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Molecular link between glucose and glutamine consumption in cancer cells mediated by CtBP and SIRT4

Oncogenesisvolume 7, Article number: 26 (2018) | Download Citation

Abstract

Glucose and Glutamine are two essential ingredients for cell growth. However, it remains open for investigation whether there is a general mechanism that coordinates the consumption of glucose and glutamine in cancer cells. Glutamine is mainly metabolized through the glutaminolysis pathway and our previous report indicated that CtBP increases GDH activity and promotes glutaminolysis through repressing the expression of SIRT4, a well-known mitochondrion-located factor that inhibits glutaminolysis pathway. CtBP is known to be a sensor of intracellular metabolic status; we thus hypothesized that a consensus CtBP-SIRT4-GDH axis may mediate the crosstalk between glycolysis and glutaminolysis. Herein, supporting this hypothesis, we observed the coordinated consumption of glucose and glutamine across different cell lines. This coordination was found to be related to CtBP repression activity on SIRT4 expression under high level of glucose but not low glucose level. Low level of glucose supply was found to decrease GDH activity via blocking CtBP dimerization. Mechanically, low glucose also abolished CtBP binding to SIRT4 promoter and the repression of SIRT4 expression. Consistently, the CtBP dimerization inhibitor MTOB mimicked low glucose effects on SIRT4 expression, and GDH activity suggest that CtBP requires high glucose supply to act as a suppressor of SIRT4 gene. In conclusion, we propose that a general molecular pathway composed by CtBP-SIRT4-GDH coordinating the metabolism of glucose and glutamine in cancer cells.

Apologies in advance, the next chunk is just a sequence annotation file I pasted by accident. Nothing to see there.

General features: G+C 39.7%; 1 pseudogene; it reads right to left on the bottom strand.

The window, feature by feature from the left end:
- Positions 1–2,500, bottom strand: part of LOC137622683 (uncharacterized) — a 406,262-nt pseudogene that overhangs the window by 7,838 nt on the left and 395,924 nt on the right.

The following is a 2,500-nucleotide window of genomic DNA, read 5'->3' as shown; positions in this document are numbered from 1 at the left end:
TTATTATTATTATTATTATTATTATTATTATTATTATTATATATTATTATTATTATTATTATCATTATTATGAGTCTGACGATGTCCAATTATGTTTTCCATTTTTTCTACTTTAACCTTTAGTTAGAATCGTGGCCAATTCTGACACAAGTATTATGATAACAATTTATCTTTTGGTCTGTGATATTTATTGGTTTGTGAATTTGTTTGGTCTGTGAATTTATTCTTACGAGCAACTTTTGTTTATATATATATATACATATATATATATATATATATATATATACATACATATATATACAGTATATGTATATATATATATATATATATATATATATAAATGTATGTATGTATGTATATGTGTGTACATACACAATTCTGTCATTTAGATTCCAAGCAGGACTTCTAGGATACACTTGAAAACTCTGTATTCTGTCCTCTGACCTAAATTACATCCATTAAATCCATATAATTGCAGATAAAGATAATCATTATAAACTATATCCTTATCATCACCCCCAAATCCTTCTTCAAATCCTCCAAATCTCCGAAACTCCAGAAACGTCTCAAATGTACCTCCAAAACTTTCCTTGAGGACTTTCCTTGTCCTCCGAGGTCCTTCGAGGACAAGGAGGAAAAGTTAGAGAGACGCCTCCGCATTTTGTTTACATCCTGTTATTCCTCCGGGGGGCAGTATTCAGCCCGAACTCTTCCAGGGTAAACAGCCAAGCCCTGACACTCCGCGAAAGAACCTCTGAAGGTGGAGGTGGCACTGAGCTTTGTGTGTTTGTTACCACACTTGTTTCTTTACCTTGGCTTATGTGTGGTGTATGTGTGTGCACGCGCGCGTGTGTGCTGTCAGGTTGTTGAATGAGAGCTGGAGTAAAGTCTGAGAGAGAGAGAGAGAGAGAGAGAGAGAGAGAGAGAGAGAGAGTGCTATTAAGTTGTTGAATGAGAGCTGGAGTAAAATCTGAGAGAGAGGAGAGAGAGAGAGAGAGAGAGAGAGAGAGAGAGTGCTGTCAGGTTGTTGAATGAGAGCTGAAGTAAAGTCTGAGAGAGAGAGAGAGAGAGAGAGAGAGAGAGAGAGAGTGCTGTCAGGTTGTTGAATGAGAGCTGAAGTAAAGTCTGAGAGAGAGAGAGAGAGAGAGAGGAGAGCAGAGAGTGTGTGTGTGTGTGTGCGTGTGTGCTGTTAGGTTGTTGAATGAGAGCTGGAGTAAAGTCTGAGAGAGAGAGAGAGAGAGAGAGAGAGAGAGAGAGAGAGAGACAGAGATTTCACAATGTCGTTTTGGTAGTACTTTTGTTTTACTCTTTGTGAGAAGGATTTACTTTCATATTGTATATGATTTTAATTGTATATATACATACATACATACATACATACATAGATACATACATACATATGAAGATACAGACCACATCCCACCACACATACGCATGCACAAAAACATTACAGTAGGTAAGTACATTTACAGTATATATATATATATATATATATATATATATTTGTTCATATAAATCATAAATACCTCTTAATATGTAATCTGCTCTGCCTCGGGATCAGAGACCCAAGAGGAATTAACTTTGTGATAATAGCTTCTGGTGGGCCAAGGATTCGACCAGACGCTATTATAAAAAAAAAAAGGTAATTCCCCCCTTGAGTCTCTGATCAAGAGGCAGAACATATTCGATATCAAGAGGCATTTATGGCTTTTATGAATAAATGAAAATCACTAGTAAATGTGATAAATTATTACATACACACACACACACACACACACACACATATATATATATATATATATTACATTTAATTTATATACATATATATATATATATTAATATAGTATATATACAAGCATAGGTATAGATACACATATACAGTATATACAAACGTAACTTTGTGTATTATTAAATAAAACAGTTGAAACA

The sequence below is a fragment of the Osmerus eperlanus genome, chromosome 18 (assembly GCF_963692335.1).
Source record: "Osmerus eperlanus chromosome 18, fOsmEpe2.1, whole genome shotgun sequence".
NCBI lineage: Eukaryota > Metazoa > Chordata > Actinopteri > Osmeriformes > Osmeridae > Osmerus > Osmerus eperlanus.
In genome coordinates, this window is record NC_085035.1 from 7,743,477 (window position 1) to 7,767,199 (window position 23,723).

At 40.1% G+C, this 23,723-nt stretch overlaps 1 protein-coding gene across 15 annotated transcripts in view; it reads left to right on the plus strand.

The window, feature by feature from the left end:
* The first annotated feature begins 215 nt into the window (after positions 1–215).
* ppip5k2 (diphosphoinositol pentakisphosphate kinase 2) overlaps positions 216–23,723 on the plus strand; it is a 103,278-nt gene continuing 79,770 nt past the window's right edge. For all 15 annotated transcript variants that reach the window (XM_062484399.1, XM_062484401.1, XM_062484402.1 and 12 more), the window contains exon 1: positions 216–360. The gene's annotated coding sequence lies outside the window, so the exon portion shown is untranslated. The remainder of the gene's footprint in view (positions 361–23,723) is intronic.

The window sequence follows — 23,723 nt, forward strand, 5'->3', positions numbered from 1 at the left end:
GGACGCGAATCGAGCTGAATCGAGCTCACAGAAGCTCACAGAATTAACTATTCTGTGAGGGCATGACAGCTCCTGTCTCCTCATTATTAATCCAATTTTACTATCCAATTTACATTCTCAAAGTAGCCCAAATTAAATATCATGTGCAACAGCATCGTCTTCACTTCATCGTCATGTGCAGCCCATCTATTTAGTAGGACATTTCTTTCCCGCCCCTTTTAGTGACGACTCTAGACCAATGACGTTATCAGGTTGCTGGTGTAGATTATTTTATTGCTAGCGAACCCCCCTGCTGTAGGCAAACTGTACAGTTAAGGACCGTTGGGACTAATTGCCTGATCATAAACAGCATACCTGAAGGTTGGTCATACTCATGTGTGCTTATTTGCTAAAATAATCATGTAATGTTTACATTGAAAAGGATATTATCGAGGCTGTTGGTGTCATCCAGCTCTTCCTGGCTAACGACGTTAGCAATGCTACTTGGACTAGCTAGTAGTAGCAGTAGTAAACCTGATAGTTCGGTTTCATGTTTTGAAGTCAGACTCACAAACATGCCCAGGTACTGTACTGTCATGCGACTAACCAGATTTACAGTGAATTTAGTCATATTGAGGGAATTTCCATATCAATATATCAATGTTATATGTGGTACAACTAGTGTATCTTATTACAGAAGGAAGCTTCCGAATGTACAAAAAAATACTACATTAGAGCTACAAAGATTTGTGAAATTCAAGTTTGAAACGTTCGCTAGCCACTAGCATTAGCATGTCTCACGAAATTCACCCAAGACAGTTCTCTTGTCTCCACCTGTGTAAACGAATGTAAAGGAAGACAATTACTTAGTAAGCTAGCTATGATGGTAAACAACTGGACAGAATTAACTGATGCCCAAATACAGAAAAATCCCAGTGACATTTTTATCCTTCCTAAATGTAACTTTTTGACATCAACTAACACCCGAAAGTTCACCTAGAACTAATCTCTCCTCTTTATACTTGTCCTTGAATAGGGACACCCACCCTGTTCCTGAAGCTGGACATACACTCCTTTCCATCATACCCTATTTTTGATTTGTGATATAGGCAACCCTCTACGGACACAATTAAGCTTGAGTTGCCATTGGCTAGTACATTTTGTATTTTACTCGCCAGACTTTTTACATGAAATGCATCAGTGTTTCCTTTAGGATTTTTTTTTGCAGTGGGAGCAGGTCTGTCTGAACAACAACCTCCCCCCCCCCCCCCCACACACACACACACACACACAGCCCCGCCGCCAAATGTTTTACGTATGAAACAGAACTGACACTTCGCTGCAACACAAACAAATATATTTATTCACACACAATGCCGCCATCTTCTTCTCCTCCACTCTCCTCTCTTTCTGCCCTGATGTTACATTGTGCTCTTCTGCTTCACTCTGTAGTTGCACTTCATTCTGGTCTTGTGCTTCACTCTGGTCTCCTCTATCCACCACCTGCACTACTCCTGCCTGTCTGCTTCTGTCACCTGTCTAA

Introduction

Glucose and glutamine are critical nutrients indispensable for cancer cell growth1. Current knowledge about the metabolism of these two nutrients suggests that they are consumed by the cells through distinct pathways2,3. Glucose is transported into cells and further metabolized to pyruvate through the glycolysis pathway. The pyruvate either enters the mitochondria for tricarboxylic acid (TCA) cycle, or it will be converted to lactate. The latter pathway also represents a major advantage for cancer cell growth4, even though some other branching pathways such as one carbon metabolism and pentose phosphate pathway (PPP) were also found to be important channels to convert glucose to other essential downstream molecules for cancer cell growth5,6. Glutamine is mainly utilized through the glutaminolysis pathway and the research about this pathway has attracted great attention in recent years, because cancer cells were found to rely on this pathway for durable supply of carbon and nitrogen7.